By Jonny Teklit ’20
The recent op-ed from TCR, “Feminism From a Male Perspective,” does not say anything new. Honestly, it could have been condensed into the common (read: grating) refrain of “Not All Men” that we see crop up from time to time. At first, I didn’t think responding was worth it, but something compelled me to do so—probably the title of the piece which by its wording can imply that I, as a man, share the writer’s perspective. I do not. So let’s get into it so that the labor of defending, articulating, and educating does not fall, like it usually does, on the women and non-cis folk of F&M
The following does not need to be explained, but I will do so anyway so that there is no room for any confusion. May it be a cheat sheet that anyone can return to should they have questions.
1.) As a man, I am personally offended by comments like “I hate men.”
Saying “I hate men” or something equivalent to it does not mean all men. It does not mean that all men are evil or are no different than your worst offender. The same logic applies to a phrase like “I hate white people.” It does not mean that all white people are racist or xenophobic. C’mon, we know this.
2.) If it doesn’t mean all men, why say it that way? Why not phrase it differently?
One must always keep in mind that phrases like these do not simply come out of nowhere. When we consider all of the violence and microaggressions that women face, mostly from men, on a day-to-day basis all around the world, it becomes pretty easy to understand how a phrase like “I hate men” would come about and be so resonant. If a woman tells another woman, “I hate men” or “I’m afraid of men,” the other woman will likely not be baffled or offended by such a claim because she has almost certainly had her own slew of adverse experiences with men. The phrase does not incur acts of violence and/or microaggressions against women but rather exists because the violence and microaggressions against women are so ubiquitous. This is why saying something like “I hate women” does not hold water. The scale is just not tipped in the same way. No, women are not above critique, but saying “I hate women” is not indicative of any shared lived experience; it’s just textbook misogyny.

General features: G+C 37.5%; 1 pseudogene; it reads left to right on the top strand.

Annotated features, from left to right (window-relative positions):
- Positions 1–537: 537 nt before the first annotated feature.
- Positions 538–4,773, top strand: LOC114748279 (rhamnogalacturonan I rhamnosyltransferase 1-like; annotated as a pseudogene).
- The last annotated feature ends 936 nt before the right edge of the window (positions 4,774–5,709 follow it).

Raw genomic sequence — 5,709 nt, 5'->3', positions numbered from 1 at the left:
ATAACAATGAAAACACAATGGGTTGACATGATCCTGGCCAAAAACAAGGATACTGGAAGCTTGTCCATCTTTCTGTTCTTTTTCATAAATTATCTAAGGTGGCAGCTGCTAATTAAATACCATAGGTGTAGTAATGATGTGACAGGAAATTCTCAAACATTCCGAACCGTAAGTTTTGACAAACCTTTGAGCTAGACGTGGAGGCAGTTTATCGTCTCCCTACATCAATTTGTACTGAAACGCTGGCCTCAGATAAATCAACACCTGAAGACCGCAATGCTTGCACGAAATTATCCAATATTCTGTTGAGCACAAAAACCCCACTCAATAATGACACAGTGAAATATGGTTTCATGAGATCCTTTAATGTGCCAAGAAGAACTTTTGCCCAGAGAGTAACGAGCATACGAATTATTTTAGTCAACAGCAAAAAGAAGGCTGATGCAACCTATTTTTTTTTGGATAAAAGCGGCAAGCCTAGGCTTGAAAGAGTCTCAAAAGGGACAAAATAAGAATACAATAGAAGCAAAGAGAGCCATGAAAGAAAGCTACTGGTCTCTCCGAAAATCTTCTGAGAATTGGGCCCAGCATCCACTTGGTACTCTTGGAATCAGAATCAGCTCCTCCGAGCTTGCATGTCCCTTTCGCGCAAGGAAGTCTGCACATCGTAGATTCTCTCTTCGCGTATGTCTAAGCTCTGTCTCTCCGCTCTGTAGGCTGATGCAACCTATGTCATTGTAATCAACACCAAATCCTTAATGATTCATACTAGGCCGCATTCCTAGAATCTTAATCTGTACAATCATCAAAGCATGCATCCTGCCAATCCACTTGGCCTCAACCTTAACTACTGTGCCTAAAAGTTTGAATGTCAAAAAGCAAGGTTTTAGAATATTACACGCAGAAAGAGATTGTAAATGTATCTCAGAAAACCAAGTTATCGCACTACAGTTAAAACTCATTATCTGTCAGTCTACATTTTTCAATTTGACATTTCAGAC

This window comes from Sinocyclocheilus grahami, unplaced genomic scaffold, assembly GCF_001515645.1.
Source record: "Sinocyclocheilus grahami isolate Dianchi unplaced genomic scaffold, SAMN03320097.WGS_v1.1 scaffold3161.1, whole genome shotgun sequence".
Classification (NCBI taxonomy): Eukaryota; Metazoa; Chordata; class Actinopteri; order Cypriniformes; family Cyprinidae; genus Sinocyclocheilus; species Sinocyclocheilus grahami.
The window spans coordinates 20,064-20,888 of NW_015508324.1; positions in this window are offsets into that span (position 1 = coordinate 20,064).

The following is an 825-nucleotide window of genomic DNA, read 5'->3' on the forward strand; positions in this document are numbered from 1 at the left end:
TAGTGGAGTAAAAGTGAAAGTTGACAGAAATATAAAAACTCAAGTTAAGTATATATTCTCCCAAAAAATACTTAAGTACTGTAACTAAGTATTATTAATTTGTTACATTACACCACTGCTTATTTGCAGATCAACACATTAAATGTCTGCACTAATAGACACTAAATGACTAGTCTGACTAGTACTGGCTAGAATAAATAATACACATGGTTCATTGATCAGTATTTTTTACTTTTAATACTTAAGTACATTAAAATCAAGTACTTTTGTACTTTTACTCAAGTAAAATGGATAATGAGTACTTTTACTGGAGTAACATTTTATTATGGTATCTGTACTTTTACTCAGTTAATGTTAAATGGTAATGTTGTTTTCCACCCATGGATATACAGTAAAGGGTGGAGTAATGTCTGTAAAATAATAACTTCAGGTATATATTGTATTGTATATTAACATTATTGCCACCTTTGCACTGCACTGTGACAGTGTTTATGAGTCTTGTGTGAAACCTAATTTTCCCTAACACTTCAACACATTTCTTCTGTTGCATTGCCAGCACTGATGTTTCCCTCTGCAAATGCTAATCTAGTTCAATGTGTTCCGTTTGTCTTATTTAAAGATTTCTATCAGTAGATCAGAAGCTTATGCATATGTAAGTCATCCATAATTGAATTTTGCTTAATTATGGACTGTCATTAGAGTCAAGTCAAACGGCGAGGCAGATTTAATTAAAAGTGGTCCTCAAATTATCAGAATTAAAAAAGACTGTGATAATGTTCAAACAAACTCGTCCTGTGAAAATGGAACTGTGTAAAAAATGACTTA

3.) But I’m an ally and I find these phrases hurtful. Shouldn’t they consider my feelings?
Fun fact: you don’t get to choose whether you’re an ally or not. What can women, BIPOC, queer, and trans folks in your community say about you? Do they know you? Do they know that you’re often fighting for important causes and not interested solely when it affects you and/or calls you out? Also, generally speaking, most allies I know are not much bothered by phrases like “I hate men” or “I hate white people” etc. In my three years as a part of the Alice Drum Women’s Center, I didn’t spend any energy thinking that my fellow board members hated me because I know who I am and what my values are and, perhaps more importantly, so do my peers. If hearing phrases like “I hate men” triggers an instinctual defensiveness in you, it is worth interrogating and unpacking what it is you’re actually concerned or defensive about. With work, that defensiveness can be dismantled and while oftentimes it can be a continual, ongoing process, it is possible.
4.) “The [feminist] movement’s main audience should be men.”